momentum as the atoms collide. Democritus believed in the unchanging
nature of the discernible universe and the changing nature of
the sensible universe. His ethical naturalism rejected any belief
that would deny man's responsibility for his own well-being. Rejecting
the belief in an afterlife, he believed that only man's conscience
could determine right or wrong actions.
Plato: 428-347 BC
Plato was a student of Socrates. The
Academy, where Plato
spent much of his life teaching, was founded by him in 387 BC
and was an institution devoted to research and instruction in
science and philosophy. Plato
was invited to Syracuse, in Sicily, to educate a new, young ruler, Dionysius
the Younger, in matters of philosophy and science. He wrote twenty-six
dialogues on philosophy and related ideas. His earliest dialogues
are said to be memorials to Socrates. The Euthyphro, the
Apology, and the Crito are
dialogues that follow Socrates through his trial and to his death.
The middle dialogues written by Plato came in the period after
the foundation of the Academy. These include the Republicwhich
questions justice and the Theaetetus which talks
about the nature of understanding. His later dialogues
were written after his return from Syracuse. Some of these are
the Sophist and the Statesman, which were written
about being and non-being, and the Timaeus, which discussed
the origin and nature of the universe. Plato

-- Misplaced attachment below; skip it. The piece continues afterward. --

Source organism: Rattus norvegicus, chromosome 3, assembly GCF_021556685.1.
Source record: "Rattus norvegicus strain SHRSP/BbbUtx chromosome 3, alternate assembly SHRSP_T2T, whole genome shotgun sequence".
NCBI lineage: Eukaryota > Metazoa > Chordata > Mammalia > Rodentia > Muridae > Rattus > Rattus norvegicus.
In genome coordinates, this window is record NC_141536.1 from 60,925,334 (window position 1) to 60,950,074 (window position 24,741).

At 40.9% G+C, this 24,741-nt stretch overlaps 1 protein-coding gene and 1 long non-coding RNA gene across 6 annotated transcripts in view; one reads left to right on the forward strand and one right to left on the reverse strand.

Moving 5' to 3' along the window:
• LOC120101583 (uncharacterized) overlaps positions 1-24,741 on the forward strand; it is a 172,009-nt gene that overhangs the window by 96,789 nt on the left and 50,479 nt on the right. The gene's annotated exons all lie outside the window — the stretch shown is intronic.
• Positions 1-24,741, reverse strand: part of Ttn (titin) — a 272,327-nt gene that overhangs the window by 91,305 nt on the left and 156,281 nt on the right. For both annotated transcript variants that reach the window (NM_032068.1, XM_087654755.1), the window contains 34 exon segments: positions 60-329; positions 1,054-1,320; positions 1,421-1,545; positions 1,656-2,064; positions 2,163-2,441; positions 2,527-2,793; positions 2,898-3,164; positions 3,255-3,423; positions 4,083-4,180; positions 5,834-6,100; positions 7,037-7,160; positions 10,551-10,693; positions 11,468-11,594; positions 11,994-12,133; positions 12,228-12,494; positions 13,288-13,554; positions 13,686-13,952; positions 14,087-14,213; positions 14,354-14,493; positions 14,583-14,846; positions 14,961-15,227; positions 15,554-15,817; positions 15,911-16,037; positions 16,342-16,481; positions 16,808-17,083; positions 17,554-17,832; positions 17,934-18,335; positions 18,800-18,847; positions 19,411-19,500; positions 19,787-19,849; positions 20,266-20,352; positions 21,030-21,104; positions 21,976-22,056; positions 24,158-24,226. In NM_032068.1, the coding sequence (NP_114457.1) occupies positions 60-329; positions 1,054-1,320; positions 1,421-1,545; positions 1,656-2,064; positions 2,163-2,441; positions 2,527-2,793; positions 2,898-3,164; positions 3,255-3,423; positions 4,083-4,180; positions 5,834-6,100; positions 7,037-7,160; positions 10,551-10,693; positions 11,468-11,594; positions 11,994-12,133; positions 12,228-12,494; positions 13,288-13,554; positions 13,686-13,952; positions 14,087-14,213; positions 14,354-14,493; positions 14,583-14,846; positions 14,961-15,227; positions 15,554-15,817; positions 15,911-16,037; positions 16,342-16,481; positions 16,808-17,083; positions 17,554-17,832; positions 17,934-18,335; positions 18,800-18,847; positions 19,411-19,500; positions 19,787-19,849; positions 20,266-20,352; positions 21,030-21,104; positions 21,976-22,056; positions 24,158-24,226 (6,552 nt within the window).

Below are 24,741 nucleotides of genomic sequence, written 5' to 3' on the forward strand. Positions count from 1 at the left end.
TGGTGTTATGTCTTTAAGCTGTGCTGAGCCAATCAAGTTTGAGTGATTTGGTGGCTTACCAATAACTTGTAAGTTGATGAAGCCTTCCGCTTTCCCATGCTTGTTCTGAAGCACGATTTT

has been said to be among the most important and creative thinkers
of the ancient world.
Aristotle: 384-322 BC
studied under Plato. In 343 BC he tutored Alexander the Great
(age 13 at the time) for three years. This tutoring did not, however,
have much effect on Alexander's thoughts and actions. Alexander
later subsidized Aristotle's
research in natural sciences. While studying the natural sciences,
he directed research in botany and zoology. Aristotle
founded the Lyceum, the second of the four great schools, and he
developed one of the greatest libraries in the Greek world. He
maintained the combined roles of encyclopedist, scientist, and
philosopher. It has been said that he wrote over 400 literary
works. After being accused of dangerous teachings and being exiled,
he died at Chalcis on the island of Euboea.
Epicurus: 341-270 BC
Epicurus developed the school of thought
known as Epicureanism, which deals with ideas concerning pleasure,
during the decline of ancient Greece. At the time, Epicureanism
was relief from increasing social disorganization. His ideas were
distinguished for having had constancy and doctrine. After Alexander's
death he went to Asia Minor to teach and moved back to Athens
in 306 BC. He developed and taught in the Garden of Epicurus which
was known as a sanctuary from turmoil of the outer world. The
Garden ranked as one of the great schools of antiquity, along
with Plato's Academy, Aristotle's Lyceum, and Zeno's Stoa. There
are very few letters and writings from Epicurus,
since most have been lost over the years. The writings that have
been found include a summary of his theories of physics and astronomy,
theory of knowledge, and his ethics.